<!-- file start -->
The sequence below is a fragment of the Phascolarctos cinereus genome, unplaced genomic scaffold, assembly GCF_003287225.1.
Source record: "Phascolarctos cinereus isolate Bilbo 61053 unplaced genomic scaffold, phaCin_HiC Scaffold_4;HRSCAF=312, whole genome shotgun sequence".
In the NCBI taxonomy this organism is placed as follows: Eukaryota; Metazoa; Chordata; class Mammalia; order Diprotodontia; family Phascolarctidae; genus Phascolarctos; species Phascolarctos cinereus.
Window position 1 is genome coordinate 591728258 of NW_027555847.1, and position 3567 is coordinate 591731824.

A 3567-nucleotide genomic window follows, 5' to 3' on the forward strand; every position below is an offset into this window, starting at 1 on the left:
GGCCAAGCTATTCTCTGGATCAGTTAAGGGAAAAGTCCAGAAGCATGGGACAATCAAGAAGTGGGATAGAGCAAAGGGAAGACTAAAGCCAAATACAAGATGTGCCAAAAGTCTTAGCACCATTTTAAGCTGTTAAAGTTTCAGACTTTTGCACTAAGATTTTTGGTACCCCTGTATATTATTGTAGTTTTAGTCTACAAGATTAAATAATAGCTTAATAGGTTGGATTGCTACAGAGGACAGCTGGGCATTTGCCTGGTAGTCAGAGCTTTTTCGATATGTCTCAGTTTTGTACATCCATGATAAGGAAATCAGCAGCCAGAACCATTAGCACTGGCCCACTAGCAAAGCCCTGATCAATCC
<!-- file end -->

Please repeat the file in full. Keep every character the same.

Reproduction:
The sequence below is a fragment of the Phascolarctos cinereus genome, unplaced genomic scaffold, assembly GCF_003287225.1.
Source record: "Phascolarctos cinereus isolate Bilbo 61053 unplaced genomic scaffold, phaCin_HiC Scaffold_4;HRSCAF=312, whole genome shotgun sequence".
In the NCBI taxonomy this organism is placed as follows: Eukaryota; Metazoa; Chordata; class Mammalia; order Diprotodontia; family Phascolarctidae; genus Phascolarctos; species Phascolarctos cinereus.
Window position 1 is genome coordinate 591728258 of NW_027555847.1, and position 3567 is coordinate 591731824.

A 3567-nucleotide genomic window follows, 5' to 3' on the forward strand; every position below is an offset into this window, starting at 1 on the left:
GGCCAAGCTATTCTCTGGATCAGTTAAGGGAAAAGTCCAGAAGCATGGGACAATCAAGAAGTGGGATAGAGCAAAGGGAAGACTAAAGCCAAATACAAGATGTGCCAAAAGTCTTAGCACCATTTTAAGCTGTTAAAGTTTCAGACTTTTGCACTAAGATTTTTGGTACCCCTGTATATTATTGTAGTTTTAGTCTACAAGATTAAATAATAGCTTAATAGGTTGGATTGCTACAGAGGACAGCTGGGCATTTGCCTGGTAGTCAGAGCTTTTTCGATATGTCTCAGTTTTGTACATCCATGATAAGGAAATCAGCAGCCAGAACCATTAGCACTGGCCCACTAGCAAAGCCCTGATCAATCC